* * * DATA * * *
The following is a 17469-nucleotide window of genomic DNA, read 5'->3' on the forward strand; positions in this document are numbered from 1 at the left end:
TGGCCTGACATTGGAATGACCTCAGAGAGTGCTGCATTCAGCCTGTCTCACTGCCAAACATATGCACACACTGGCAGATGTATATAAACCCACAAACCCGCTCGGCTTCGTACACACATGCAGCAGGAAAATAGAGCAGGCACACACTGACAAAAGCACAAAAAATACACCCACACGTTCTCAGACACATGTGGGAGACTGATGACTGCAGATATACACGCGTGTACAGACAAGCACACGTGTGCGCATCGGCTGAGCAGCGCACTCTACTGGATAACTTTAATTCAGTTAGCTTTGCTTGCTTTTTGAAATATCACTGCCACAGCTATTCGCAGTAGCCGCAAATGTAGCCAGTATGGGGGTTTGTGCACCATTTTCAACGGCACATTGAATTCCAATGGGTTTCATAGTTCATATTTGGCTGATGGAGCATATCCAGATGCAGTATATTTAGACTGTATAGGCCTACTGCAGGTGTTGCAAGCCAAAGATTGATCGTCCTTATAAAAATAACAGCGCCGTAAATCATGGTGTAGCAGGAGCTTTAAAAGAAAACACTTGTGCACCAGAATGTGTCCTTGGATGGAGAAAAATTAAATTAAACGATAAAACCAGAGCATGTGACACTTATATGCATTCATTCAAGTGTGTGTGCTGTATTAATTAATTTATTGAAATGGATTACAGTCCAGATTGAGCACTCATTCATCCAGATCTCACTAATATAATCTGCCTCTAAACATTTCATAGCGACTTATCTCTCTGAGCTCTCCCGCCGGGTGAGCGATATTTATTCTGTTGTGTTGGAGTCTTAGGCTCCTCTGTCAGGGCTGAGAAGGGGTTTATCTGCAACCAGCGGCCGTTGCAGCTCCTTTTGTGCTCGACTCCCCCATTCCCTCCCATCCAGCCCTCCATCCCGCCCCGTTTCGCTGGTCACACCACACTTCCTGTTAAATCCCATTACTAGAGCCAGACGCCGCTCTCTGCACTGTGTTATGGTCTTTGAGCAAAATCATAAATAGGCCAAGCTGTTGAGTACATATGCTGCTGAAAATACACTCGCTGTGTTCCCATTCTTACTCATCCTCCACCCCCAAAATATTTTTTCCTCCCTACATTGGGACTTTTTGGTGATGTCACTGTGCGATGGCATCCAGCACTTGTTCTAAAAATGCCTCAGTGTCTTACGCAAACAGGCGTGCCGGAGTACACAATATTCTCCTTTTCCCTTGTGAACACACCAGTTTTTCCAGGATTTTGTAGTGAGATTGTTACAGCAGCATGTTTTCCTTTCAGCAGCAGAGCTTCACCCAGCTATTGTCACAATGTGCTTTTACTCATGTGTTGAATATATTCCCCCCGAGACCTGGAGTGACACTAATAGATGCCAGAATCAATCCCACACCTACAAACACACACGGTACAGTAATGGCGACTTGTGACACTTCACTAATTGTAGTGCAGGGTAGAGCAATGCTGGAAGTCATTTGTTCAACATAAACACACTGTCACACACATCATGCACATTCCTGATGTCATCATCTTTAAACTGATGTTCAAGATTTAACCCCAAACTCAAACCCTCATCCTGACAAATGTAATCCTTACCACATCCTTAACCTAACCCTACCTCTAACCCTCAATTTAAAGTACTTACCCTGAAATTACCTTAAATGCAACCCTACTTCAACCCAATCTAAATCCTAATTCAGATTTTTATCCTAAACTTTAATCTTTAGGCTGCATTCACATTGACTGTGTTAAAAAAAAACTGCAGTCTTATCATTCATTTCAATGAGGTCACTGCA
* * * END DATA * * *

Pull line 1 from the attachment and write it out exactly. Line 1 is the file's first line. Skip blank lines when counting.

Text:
The following is a 17469-nucleotide window of genomic DNA, read 5'->3' on the forward strand; positions in this document are numbered from 1 at the left end: